“We hand out knit kits to our young adult patients and caregivers. It gives both patients and caregivers a wonderful distraction during infusions and treatments,” she added.
Whether it’s comics or memes, or just all-out silliness, laughter therapy is increasingly becoming popular as a complementary therapy. Roswell Park Comprehensive Cancer Center at Buffalo, New York, offers a laughter yoga class that patients are raving about. They also offer complementary therapies that include body and mind-centered approaches.
Healing Touch for Pain Relief
Roswell Park’s programming includes acupuncture, massage therapy, aromatherapy, and healing touch for pediatric and AYA patients with cancer (www.roswellpark.org).
“These therapies are effective ways of dealing with pain management when the pain pills just aren’t working,” explained Odochi Uwazurike, Program Coordinator, Survivorship & Supportive Care and the Young Adult Program at Roswell Park Comprehensive Cancer Center. “Our complementary therapies relieve some of the disease burden, both physically and emotionally.”
The healing touch program is very popular. Healing touch is an energy therapy that involves the use of the practitioner’s hands above and on the patient’s body.
“While they wait for appointments in the clinic, our patients have access to our healing touch service. Seven hundred sessions have been done in the past year, and patients have reported increased levels of calm and well-being,” Mr. Uwazurike said.
Sandra G. Carey, PsyD, MS, Founder and Director, and Healing Touch Practitioner at the Center for Vitality and Balance near Chicago, recommends that patients with cancer receive healing touch as soon as possible after their diagnosis.
“Because cancer can contribute to feelings of fear, helplessness, anxiety, and sometimes depression, healing touch can help reduce the emotional strain of receiving a diagnosis and ensuing treatment,” Dr. Carey said. “Furthermore, studies have shown that patients engaged in healing touch during chemotherapy may experience reduced pain, less emotional distress, and less fatigue than patients who did not receive healing touch during treatment,” Dr. Carey added.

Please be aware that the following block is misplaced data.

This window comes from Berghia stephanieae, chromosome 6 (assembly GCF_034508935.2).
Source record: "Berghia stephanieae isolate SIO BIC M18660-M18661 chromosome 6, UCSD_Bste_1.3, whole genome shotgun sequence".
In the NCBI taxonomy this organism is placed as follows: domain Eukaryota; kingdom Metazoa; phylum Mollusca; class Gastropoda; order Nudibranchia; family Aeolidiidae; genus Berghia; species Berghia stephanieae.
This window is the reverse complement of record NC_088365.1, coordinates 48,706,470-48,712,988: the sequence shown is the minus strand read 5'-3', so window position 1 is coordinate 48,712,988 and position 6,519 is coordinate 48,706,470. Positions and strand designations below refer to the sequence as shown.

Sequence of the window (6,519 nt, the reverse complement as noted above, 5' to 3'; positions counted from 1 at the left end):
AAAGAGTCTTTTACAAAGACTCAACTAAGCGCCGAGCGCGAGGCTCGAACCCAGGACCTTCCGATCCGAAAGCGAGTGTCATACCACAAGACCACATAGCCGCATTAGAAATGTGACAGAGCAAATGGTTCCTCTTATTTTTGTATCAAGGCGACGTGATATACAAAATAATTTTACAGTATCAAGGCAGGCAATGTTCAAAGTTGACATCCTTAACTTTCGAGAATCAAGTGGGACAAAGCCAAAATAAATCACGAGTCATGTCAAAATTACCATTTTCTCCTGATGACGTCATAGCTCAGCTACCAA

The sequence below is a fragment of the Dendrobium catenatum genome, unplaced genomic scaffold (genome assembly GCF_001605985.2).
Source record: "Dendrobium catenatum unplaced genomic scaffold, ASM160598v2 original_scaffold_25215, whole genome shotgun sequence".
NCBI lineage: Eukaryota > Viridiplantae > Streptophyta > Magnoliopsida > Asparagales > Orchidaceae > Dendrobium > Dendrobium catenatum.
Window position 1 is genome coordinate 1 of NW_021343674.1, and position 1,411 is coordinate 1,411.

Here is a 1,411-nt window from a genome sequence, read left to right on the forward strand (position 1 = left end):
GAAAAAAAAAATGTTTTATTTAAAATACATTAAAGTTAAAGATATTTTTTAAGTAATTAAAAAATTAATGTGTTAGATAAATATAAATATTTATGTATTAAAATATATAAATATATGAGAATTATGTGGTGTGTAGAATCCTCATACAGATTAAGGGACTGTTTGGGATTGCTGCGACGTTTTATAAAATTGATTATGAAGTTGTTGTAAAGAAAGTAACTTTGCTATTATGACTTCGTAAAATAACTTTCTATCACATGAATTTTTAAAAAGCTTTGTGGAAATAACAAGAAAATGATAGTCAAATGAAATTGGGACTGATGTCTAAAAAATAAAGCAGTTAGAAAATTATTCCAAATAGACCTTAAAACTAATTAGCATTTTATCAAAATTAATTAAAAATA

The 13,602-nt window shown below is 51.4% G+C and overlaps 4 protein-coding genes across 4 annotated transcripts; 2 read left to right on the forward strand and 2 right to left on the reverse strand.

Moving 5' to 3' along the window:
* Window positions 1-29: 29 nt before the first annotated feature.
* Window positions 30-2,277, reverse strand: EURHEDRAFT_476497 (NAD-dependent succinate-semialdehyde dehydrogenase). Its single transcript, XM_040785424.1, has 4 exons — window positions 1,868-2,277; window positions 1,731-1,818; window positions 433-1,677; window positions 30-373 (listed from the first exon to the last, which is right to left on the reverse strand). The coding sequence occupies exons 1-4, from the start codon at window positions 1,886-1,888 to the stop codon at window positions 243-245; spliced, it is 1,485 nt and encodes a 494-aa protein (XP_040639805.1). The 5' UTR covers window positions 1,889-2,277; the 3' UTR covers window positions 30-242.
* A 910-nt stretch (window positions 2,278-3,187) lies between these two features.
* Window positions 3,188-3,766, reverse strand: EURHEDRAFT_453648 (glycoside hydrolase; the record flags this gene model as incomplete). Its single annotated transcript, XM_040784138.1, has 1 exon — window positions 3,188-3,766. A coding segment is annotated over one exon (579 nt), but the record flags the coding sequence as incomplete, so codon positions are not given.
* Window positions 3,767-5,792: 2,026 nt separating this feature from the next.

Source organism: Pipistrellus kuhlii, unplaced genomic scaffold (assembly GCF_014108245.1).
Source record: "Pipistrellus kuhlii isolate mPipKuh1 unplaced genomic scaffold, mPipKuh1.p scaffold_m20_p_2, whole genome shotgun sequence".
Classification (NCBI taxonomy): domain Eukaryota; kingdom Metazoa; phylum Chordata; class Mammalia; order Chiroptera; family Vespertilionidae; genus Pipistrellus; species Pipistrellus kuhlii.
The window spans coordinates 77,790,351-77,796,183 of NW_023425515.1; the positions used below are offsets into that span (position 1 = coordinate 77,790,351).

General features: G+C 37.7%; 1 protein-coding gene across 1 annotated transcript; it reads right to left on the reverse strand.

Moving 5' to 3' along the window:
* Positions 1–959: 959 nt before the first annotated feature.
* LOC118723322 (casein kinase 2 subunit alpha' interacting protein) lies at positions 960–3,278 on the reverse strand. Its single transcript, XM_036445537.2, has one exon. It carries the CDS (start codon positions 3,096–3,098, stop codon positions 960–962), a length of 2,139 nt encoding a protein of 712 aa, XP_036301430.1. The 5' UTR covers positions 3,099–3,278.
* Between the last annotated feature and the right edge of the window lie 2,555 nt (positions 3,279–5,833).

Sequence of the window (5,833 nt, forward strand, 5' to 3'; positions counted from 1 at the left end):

Ms. Casperson and Mr. Uwazurike acknowledge that it’s not always easy to draw patients into complementary therapies. “Yet, every day people are becoming more open to trying new ways of healing—restorative yoga, mindfulness, painting, drumming. They’re helping patients tune in to an intentional, purposeful life,” said Mr. Uwazurike.
Other complementary therapies include yoga, meditation, writing, music therapy, support groups, and many other new programs.
Patients with cancer and survivors are encouraged to look for one of these options as a way to complement their more traditional medical treatment to find relaxation, calm, and energy to support them during this stressful experience.
National Center for Complementary and Integrative Health
National Cancer Institute